Flying Dive Bombers–aka Fungus Gnats

It has been decades since I’ve had fungus gnats in any serious way.  Yes, anyone who has brought home a plant potted in peat (and thank goodness they don’t do that much anymore–has anyone else noticed that most house plants seem to be potted in coir now?) has most likely had an issue with fungus gnats at one time or another.

 

They look like regular gnats, except that they are abnormally attracted to your plants, and every time you water, you find the gnats crawling out of your potting soil.  Ick.

 

fungus gnat example

 

 

 

[Fungus gnat example–photo coutesy of Wikipedia creative commons]

It used to be an easy thing to solve–let the plants dry to the point of wilting between watering and the gnats would die off and disappear.  Not so much anymore and I’ll explain why in a moment.

 

First, I’ll say that I am NOT an over-water-er.  Anyone  who has well over 100 house plants can’t be.  I’d never have time for anything else.

Next, I’ll tell you that once I noticed the infestation, the first thing I did was deliberately let the plants get even drier than they would normally.  I have plants dropping leaves all over the place from drought stress.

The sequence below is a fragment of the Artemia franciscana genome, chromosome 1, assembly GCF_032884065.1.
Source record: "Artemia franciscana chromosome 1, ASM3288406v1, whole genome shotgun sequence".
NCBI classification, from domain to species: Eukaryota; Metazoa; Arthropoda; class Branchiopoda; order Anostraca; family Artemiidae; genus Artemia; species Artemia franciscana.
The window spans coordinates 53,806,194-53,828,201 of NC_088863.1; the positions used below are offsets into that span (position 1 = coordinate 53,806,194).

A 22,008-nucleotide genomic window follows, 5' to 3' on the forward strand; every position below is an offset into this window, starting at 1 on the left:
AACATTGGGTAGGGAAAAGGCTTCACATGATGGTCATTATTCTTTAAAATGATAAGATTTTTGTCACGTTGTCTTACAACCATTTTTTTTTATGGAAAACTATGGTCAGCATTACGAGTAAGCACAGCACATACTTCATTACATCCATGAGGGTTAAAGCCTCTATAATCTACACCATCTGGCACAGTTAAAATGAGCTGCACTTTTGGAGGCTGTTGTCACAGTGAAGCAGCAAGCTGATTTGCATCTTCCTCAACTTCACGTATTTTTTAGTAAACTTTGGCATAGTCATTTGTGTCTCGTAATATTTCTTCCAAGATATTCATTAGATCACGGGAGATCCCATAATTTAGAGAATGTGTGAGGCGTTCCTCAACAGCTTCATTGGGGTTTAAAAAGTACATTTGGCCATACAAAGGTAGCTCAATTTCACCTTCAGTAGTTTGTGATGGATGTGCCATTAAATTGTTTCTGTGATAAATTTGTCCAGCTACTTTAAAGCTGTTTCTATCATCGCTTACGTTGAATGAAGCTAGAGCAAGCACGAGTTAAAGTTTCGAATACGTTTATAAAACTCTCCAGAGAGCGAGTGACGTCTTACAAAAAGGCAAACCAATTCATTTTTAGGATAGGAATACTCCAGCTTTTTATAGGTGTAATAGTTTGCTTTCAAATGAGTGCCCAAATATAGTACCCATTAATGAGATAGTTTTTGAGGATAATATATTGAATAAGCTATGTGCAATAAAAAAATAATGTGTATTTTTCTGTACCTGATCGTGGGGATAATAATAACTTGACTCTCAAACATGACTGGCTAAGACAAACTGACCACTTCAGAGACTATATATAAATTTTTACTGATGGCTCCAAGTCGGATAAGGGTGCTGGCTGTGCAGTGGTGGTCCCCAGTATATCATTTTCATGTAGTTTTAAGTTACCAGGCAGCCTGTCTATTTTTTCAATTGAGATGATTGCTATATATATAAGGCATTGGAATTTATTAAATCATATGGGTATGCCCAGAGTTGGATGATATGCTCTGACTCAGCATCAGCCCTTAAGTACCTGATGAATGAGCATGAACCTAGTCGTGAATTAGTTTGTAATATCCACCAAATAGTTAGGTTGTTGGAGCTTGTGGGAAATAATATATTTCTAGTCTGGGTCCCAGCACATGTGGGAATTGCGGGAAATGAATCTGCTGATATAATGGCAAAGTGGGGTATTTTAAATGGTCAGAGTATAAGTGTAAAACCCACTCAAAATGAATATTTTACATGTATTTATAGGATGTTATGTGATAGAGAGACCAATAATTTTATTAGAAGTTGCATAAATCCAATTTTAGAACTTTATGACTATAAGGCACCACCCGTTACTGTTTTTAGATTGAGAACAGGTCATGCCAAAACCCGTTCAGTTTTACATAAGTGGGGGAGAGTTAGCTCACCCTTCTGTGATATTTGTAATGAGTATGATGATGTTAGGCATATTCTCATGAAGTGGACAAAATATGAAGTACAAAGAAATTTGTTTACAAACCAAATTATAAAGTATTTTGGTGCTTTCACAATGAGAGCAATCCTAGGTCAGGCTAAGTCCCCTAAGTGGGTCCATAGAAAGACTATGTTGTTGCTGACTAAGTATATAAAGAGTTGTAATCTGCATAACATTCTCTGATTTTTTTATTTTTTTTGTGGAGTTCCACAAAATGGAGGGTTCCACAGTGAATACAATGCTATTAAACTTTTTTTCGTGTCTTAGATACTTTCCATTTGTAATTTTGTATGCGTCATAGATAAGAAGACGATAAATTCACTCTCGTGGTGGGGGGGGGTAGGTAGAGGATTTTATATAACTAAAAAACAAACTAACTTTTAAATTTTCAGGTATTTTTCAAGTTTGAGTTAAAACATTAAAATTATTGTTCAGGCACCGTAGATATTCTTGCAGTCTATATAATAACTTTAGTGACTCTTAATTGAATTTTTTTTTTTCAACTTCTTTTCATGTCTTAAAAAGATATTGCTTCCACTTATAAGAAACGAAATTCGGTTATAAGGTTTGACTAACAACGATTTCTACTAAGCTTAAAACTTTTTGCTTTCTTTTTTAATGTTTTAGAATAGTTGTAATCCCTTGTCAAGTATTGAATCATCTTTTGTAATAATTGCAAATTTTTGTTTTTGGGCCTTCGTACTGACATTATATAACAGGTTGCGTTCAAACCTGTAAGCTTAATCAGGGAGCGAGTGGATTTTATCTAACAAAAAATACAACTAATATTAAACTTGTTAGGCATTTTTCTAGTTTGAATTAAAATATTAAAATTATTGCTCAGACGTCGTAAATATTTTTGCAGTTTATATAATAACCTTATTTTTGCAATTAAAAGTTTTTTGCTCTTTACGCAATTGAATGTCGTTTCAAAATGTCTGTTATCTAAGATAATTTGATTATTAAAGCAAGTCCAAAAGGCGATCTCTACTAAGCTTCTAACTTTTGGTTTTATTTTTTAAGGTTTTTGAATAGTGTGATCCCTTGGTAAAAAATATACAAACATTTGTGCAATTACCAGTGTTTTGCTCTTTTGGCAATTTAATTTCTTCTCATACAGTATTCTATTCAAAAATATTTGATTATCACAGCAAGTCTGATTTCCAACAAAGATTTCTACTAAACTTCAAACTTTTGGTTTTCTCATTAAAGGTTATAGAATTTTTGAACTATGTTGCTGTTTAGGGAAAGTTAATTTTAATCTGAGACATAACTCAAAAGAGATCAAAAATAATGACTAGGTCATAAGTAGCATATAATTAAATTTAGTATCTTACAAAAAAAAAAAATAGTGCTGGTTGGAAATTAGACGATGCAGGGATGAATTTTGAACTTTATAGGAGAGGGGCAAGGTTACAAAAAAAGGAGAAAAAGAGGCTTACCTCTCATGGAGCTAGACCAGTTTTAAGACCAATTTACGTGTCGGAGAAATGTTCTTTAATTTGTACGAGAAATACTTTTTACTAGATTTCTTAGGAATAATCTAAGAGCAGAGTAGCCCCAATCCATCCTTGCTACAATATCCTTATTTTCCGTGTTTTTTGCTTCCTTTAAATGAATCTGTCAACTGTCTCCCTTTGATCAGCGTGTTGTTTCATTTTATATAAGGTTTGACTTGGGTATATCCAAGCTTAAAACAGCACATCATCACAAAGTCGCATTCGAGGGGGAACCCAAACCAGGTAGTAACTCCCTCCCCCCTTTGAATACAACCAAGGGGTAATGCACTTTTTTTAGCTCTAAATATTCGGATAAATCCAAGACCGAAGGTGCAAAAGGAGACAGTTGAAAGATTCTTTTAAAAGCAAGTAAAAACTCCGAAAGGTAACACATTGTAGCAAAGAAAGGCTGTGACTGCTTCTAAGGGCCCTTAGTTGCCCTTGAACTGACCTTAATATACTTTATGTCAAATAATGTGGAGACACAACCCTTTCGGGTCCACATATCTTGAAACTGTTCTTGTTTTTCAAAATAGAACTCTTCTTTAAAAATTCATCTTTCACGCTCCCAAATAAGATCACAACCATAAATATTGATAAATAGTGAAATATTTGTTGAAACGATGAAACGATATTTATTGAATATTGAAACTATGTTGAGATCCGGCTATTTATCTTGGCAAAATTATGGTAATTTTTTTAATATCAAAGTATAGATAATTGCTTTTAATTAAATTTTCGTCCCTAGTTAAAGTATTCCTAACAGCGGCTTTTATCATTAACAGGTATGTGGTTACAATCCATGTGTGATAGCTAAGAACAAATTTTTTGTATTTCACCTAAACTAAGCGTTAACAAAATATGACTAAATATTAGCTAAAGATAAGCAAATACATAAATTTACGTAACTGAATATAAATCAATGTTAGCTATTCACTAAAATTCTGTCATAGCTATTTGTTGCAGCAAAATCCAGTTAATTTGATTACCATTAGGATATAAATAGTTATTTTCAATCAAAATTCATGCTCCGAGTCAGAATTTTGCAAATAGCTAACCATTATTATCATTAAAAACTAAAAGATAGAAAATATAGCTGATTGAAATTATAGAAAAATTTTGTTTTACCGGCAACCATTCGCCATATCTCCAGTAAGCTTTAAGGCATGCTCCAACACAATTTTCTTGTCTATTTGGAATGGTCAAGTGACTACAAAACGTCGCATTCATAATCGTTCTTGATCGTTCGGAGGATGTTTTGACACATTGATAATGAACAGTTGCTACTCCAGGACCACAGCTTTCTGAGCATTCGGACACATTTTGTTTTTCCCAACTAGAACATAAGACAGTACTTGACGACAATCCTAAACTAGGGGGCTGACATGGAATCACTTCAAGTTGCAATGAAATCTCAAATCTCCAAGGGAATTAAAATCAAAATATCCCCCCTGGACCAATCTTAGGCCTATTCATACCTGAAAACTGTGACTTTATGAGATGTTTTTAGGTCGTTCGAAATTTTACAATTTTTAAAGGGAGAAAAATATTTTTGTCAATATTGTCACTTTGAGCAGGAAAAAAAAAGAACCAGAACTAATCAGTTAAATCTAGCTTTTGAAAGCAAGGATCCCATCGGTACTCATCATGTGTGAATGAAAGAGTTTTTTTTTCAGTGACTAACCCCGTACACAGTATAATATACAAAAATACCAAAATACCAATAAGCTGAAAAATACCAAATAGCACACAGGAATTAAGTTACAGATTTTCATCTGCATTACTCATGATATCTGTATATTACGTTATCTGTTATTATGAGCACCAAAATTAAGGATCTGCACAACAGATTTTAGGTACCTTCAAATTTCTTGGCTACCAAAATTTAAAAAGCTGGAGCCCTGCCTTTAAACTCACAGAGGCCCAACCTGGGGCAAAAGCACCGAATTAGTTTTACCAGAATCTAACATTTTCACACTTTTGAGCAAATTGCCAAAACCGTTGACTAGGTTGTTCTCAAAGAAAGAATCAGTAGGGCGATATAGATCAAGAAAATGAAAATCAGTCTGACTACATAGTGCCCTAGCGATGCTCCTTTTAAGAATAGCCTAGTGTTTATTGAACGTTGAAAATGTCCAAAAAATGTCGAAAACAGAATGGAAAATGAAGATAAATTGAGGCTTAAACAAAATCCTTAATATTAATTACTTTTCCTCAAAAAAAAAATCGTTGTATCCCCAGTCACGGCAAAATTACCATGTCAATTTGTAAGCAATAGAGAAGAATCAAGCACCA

Has any of this helped?  Not a bit.  Even my 9 day vacation out of state, with no one watering the plants, didn’t solve the problem.  It was then that I realized no matter what I did,  it was my soil that was the problem and I was going to have to bring in a soil drench (more about that fiasco on Monday).

How I came to get myself in these straits is I used a potting soil I normally would never have used.  I purchased it for a client that was having issues with watering and then they managed to resolve their issues so I just kept the bag for myself on the theory that there’s no such thing as “too much potting soil.”

That may be the case, but in this case, there’s certainly the wrong kind of potting soil.  I’m so glad I didn’t give this to my client!

As I said, I began to suspect the soil when, even after a 9 day drought, I was still over-run with the nasty little creatures.

A visit to my basement potting shed confirmed my worst fears.

I pulled open the bag of potting soil–which was completely dry, by the way.  Had I wanted to plant anything in it, I would have had to re-wet it.  And the number of fungus gnats crawling all over the soil and the bag were alarming.  There were dozens, if not hundreds!  In a bag of completely dry soil!

How can this be?  This is one of those soils with the polymers to prevent over-watering or under-watering.  It’s not something I would ever normally use myself because it’s not organic, and, quite frankly, after 40 years of growing house plants, I’ve learned how to water properly.

Worse yet, I have another un-opened bag yet to use.  Fortunately, it’s outside, in my garage.  With any luck, the little devils have frozen to death.

Let this be a caution to you though: those “moisture control” soils sometimes bless you with all sorts of unanticipated consequences!

Advertisements